New Estimate: 22 U.S. Veterans Commit Suicide Daily

Your News Companion by Ben Mathis-Lilley
Feb. 1 2013 3:09 PM

Roughly 22 U.S. Veterans Kill Themselves Daily, According to a New Study

A man pauses between rows of headstones in Section 60, where most casualties of the wars in Afghanistan and Iraq are buried at Arlington National Cemetery.
A man pauses between rows of headstones in Section 60, where most casualties of the wars in Afghanistan and Iraq are buried at Arlington National Cemetery.

Photo by Chip Somodevilla/Getty Images

Roughly 22 veterans commit suicide each day. That's according to a two-year study released today by the Department of Veterans' Affairs.

That tally is about 20 percent higher than a previous, much-cited 2007 VA estimate of daily suicides by veterans. The more comprehensive study also contains a couple of other surprising findings: As the Washington Post noted, nearly two-thirds of veterans who kill themselves are over 50 years old, indicating that time served in Afghanistan and Iraq in the past decade doesn't fully explain the increase in number of veteran suicides since 1999. And, while that total number has increased, the percentage of veteran deaths by suicide has gone down slightly.


The data is based off of death certificates from 21 states, collected by VA epidemiologist Robert Bossarte over a period of two years. The study notes a couple of its own major limitations, including the fact that 23 percent of death certificates collected didn't have an indication of veteran status on them, and therefore weren't included in the database.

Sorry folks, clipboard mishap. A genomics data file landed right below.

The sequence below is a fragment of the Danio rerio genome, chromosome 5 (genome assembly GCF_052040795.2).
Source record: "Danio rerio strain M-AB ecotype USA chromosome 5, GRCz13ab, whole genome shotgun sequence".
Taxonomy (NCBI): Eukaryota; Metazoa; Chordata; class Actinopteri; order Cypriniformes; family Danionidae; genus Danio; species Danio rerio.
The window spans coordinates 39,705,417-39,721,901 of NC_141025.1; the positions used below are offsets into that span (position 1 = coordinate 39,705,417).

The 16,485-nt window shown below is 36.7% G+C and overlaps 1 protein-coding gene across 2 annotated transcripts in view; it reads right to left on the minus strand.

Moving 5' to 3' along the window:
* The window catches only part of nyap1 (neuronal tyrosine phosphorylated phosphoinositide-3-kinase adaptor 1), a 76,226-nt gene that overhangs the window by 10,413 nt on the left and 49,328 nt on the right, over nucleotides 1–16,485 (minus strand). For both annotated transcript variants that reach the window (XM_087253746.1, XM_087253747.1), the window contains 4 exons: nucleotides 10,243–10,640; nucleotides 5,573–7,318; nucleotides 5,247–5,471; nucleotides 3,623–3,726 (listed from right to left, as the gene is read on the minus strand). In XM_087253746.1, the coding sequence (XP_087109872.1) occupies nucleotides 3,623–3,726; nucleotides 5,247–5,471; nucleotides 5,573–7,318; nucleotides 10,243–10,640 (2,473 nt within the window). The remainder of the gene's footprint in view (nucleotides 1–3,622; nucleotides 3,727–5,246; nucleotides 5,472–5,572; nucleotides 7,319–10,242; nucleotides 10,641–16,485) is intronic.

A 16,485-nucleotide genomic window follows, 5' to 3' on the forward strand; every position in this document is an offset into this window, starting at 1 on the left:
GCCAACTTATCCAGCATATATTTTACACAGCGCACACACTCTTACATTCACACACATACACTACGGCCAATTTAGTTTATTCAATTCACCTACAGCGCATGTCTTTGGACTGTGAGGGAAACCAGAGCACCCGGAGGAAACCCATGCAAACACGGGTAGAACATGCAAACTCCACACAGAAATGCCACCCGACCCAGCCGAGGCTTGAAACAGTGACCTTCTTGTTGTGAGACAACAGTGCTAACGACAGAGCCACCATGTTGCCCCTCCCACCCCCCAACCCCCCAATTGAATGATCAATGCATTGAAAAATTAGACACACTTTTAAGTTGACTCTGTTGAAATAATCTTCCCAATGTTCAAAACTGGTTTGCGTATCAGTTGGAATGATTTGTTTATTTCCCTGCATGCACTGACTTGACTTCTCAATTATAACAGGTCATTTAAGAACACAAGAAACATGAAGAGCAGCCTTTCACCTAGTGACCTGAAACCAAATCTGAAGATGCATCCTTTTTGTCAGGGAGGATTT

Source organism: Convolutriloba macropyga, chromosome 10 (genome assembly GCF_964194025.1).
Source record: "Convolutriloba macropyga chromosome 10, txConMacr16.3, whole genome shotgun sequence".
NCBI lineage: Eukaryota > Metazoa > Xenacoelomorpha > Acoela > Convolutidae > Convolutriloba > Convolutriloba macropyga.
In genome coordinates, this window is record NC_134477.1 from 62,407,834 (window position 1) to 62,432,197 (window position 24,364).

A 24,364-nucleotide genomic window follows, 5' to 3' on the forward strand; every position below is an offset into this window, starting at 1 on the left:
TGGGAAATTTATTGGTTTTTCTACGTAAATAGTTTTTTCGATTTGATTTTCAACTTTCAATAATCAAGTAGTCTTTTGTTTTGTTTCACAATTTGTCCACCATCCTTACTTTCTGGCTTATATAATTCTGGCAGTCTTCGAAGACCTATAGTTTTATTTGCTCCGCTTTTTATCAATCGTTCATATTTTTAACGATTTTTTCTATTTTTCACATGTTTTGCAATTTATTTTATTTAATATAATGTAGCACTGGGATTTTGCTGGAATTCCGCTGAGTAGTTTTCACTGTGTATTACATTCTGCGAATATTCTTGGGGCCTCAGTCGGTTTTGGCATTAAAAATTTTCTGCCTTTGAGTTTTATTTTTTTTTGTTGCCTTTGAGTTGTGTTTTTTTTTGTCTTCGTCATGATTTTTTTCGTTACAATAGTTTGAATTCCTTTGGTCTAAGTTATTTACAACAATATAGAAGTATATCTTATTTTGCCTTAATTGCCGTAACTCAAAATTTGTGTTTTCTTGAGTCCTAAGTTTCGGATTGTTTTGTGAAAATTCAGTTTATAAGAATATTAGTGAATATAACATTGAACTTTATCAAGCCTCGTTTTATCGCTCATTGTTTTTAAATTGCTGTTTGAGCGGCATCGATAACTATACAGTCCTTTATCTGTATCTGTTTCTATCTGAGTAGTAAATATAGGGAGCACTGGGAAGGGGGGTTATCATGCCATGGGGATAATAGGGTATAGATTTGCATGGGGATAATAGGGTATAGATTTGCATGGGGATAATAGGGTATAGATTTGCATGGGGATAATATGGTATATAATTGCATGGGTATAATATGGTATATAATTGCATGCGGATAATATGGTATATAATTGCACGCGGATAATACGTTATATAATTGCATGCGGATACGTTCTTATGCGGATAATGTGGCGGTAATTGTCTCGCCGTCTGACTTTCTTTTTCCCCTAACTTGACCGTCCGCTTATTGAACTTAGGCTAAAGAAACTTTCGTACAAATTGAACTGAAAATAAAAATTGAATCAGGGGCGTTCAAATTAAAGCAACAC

The Post interviewed Bossarte about his findings, and the whole thing is worth a read. He explains that the database, when complete, will allow the VA to track the effectiveness of suicide prevention efforts for veterans. One surprising trend spotted in the data by Bossarte: the name change of a VA hotline from "suicide hotline" to "crisis line" resulted in an increase of calls to the service overall, with a smaller percentage of those calls requiring an "emergency rescue." In other words, "We are getting them earlier," Bossarte said.

Despite the average age of veteran suicides skewing older, Bossarte also noted previous studies that found risk for suicide is highest for veterans in the five years after leaving the service. Because, as Bossarte's nearly one-man show might indicate, the VA hasn't exactly received very much praise for its less-than-comprehensive tracking of and work on veterans suicides in the past, there's still a lot to work through on how exactly the combat of the last decade is and will affect suicide rates going forward.

Abby Ohlheiser is a Slate contributor.


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